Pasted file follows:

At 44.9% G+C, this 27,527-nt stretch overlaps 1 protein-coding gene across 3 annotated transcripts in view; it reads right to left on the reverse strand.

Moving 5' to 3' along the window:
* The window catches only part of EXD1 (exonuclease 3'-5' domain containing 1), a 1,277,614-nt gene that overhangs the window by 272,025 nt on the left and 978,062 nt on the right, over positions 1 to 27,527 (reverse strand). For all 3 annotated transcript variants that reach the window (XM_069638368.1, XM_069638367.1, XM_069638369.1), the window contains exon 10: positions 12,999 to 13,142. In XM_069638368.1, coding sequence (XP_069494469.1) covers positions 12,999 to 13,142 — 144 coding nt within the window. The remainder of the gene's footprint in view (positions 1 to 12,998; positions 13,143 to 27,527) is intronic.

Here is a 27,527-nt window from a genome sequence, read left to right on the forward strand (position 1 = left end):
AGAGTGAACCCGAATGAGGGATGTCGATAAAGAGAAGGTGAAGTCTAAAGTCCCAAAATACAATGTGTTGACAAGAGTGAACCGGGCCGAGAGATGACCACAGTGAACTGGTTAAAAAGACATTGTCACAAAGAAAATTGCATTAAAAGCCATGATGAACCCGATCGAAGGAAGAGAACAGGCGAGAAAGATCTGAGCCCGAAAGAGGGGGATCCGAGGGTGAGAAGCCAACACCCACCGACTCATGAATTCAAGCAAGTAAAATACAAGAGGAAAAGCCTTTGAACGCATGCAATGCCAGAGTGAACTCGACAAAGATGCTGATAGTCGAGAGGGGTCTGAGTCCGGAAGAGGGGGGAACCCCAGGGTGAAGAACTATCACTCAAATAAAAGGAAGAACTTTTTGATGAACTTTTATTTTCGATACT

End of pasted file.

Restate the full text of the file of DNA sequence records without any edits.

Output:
At 44.9% G+C, this 27,527-nt stretch overlaps 1 protein-coding gene across 3 annotated transcripts in view; it reads right to left on the reverse strand.

Moving 5' to 3' along the window:
* The window catches only part of EXD1 (exonuclease 3'-5' domain containing 1), a 1,277,614-nt gene that overhangs the window by 272,025 nt on the left and 978,062 nt on the right, over positions 1 to 27,527 (reverse strand). For all 3 annotated transcript variants that reach the window (XM_069638368.1, XM_069638367.1, XM_069638369.1), the window contains exon 10: positions 12,999 to 13,142. In XM_069638368.1, coding sequence (XP_069494469.1) covers positions 12,999 to 13,142 — 144 coding nt within the window. The remainder of the gene's footprint in view (positions 1 to 12,998; positions 13,143 to 27,527) is intronic.

Here is a 27,527-nt window from a genome sequence, read left to right on the forward strand (position 1 = left end):
AGAGTGAACCCGAATGAGGGATGTCGATAAAGAGAAGGTGAAGTCTAAAGTCCCAAAATACAATGTGTTGACAAGAGTGAACCGGGCCGAGAGATGACCACAGTGAACTGGTTAAAAAGACATTGTCACAAAGAAAATTGCATTAAAAGCCATGATGAACCCGATCGAAGGAAGAGAACAGGCGAGAAAGATCTGAGCCCGAAAGAGGGGGATCCGAGGGTGAGAAGCCAACACCCACCGACTCATGAATTCAAGCAAGTAAAATACAAGAGGAAAAGCCTTTGAACGCATGCAATGCCAGAGTGAACTCGACAAAGATGCTGATAGTCGAGAGGGGTCTGAGTCCGGAAGAGGGGGGAACCCCAGGGTGAAGAACTATCACTCAAATAAAAGGAAGAACTTTTTGATGAACTTTTATTTTCGATACT